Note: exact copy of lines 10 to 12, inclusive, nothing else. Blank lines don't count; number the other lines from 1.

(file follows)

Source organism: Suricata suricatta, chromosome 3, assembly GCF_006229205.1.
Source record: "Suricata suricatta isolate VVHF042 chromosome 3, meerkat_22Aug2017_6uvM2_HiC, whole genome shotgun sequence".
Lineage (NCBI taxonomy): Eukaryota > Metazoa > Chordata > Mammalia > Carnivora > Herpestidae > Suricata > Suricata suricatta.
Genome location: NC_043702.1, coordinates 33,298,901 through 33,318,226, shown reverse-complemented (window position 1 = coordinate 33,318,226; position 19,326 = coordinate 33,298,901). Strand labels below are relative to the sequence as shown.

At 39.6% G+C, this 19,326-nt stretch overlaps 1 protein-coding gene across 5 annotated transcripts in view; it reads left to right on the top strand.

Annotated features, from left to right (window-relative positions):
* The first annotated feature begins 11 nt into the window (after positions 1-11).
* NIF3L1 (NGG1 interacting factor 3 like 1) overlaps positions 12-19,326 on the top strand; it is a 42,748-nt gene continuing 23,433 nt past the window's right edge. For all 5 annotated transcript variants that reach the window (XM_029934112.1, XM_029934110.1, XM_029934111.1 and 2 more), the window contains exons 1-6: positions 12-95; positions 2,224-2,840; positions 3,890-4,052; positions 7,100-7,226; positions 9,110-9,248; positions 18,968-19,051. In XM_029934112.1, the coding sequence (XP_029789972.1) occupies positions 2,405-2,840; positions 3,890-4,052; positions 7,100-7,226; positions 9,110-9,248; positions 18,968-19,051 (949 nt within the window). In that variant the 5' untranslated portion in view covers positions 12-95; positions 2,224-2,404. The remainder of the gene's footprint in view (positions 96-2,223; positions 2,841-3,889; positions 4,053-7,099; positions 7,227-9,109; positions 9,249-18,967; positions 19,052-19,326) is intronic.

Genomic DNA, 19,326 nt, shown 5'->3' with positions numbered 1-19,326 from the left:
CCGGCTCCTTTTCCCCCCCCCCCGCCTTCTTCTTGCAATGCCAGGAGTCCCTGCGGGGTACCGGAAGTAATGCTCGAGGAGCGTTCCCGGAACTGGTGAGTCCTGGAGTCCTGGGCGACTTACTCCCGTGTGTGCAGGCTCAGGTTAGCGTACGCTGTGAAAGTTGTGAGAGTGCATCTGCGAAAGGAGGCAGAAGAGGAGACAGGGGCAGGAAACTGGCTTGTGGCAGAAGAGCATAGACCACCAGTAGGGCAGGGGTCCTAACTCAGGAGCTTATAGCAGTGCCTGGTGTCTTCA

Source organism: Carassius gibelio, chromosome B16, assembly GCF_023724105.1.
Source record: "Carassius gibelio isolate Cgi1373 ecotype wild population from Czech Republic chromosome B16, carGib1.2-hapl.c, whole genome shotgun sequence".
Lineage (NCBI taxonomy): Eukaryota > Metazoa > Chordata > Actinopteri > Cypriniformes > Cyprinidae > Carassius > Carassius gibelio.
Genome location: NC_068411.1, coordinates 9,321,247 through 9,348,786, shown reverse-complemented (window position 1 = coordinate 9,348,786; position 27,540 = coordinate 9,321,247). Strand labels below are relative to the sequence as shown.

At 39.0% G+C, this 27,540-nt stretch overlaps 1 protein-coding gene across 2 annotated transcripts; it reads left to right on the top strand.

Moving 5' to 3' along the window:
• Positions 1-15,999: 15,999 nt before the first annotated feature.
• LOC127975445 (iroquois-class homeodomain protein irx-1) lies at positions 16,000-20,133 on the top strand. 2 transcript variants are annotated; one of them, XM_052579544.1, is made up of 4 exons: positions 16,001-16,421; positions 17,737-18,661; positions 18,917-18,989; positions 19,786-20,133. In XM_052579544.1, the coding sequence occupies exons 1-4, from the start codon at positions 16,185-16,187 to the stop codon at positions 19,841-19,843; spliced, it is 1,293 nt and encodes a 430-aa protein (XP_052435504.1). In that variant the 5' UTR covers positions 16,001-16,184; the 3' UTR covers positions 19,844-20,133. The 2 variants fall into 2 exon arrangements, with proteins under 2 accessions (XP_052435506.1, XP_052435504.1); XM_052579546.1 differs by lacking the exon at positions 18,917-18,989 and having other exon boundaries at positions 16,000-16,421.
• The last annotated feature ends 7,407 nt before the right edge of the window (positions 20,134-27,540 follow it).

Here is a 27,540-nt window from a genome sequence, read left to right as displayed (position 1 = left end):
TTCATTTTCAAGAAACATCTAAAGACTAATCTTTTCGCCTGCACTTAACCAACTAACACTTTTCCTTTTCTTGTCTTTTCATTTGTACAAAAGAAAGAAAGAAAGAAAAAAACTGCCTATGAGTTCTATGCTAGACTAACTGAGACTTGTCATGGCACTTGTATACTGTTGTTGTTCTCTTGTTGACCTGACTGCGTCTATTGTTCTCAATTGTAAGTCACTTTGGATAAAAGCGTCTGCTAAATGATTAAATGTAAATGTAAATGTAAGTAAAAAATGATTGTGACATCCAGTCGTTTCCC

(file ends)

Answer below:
CCGGCTCCTTTTCCCCCCCCCCCGCCTTCTTCTTGCAATGCCAGGAGTCCCTGCGGGGTACCGGAAGTAATGCTCGAGGAGCGTTCCCGGAACTGGTGAGTCCTGGAGTCCTGGGCGACTTACTCCCGTGTGTGCAGGCTCAGGTTAGCGTACGCTGTGAAAGTTGTGAGAGTGCATCTGCGAAAGGAGGCAGAAGAGGAGACAGGGGCAGGAAACTGGCTTGTGGCAGAAGAGCATAGACCACCAGTAGGGCAGGGGTCCTAACTCAGGAGCTTATAGCAGTGCCTGGTGTCTTCA

Source organism: Carassius gibelio, chromosome B16, assembly GCF_023724105.1.
Source record: "Carassius gibelio isolate Cgi1373 ecotype wild population from Czech Republic chromosome B16, carGib1.2-hapl.c, whole genome shotgun sequence".